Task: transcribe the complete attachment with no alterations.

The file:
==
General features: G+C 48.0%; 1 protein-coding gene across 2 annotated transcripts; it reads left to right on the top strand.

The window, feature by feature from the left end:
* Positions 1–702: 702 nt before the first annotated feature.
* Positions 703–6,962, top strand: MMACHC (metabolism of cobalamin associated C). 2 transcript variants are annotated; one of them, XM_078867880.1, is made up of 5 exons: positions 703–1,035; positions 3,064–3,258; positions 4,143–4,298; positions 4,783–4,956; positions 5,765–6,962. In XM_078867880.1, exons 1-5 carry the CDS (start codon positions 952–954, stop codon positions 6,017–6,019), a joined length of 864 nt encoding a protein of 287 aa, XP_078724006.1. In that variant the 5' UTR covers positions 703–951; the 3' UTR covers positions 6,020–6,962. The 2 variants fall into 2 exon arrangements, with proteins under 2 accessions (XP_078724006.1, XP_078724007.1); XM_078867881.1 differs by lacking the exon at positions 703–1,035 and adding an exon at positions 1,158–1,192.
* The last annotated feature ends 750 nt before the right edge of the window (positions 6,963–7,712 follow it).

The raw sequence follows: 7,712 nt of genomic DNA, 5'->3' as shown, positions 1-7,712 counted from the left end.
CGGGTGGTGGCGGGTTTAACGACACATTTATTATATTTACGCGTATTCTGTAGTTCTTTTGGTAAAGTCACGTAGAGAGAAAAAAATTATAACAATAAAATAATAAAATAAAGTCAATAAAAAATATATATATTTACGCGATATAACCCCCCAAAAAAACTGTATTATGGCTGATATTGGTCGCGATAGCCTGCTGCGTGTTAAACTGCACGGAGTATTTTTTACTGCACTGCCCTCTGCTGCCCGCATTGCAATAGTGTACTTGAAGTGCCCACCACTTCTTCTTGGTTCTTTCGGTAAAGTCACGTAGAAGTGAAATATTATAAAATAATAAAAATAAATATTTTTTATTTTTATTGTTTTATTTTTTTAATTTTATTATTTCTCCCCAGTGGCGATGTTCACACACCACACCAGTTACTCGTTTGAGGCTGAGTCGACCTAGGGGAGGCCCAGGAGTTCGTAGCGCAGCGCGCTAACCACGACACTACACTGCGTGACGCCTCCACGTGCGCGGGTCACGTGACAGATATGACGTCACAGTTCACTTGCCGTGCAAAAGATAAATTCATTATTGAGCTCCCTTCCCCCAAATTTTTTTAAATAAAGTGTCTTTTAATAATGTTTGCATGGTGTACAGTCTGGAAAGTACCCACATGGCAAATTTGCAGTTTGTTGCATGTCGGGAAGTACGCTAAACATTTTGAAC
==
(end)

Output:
General features: G+C 48.0%; 1 protein-coding gene across 2 annotated transcripts; it reads left to right on the top strand.

The window, feature by feature from the left end:
* Positions 1–702: 702 nt before the first annotated feature.
* Positions 703–6,962, top strand: MMACHC (metabolism of cobalamin associated C). 2 transcript variants are annotated; one of them, XM_078867880.1, is made up of 5 exons: positions 703–1,035; positions 3,064–3,258; positions 4,143–4,298; positions 4,783–4,956; positions 5,765–6,962. In XM_078867880.1, exons 1-5 carry the CDS (start codon positions 952–954, stop codon positions 6,017–6,019), a joined length of 864 nt encoding a protein of 287 aa, XP_078724006.1. In that variant the 5' UTR covers positions 703–951; the 3' UTR covers positions 6,020–6,962. The 2 variants fall into 2 exon arrangements, with proteins under 2 accessions (XP_078724006.1, XP_078724007.1); XM_078867881.1 differs by lacking the exon at positions 703–1,035 and adding an exon at positions 1,158–1,192.
* The last annotated feature ends 750 nt before the right edge of the window (positions 6,963–7,712 follow it).

The raw sequence follows: 7,712 nt of genomic DNA, 5'->3' as shown, positions 1-7,712 counted from the left end.
CGGGTGGTGGCGGGTTTAACGACACATTTATTATATTTACGCGTATTCTGTAGTTCTTTTGGTAAAGTCACGTAGAGAGAAAAAAATTATAACAATAAAATAATAAAATAAAGTCAATAAAAAATATATATATTTACGCGATATAACCCCCCAAAAAAACTGTATTATGGCTGATATTGGTCGCGATAGCCTGCTGCGTGTTAAACTGCACGGAGTATTTTTTACTGCACTGCCCTCTGCTGCCCGCATTGCAATAGTGTACTTGAAGTGCCCACCACTTCTTCTTGGTTCTTTCGGTAAAGTCACGTAGAAGTGAAATATTATAAAATAATAAAAATAAATATTTTTTATTTTTATTGTTTTATTTTTTTAATTTTATTATTTCTCCCCAGTGGCGATGTTCACACACCACACCAGTTACTCGTTTGAGGCTGAGTCGACCTAGGGGAGGCCCAGGAGTTCGTAGCGCAGCGCGCTAACCACGACACTACACTGCGTGACGCCTCCACGTGCGCGGGTCACGTGACAGATATGACGTCACAGTTCACTTGCCGTGCAAAAGATAAATTCATTATTGAGCTCCCTTCCCCCAAATTTTTTTAAATAAAGTGTCTTTTAATAATGTTTGCATGGTGTACAGTCTGGAAAGTACCCACATGGCAAATTTGCAGTTTGTTGCATGTCGGGAAGTACGCTAAACATTTTGAAC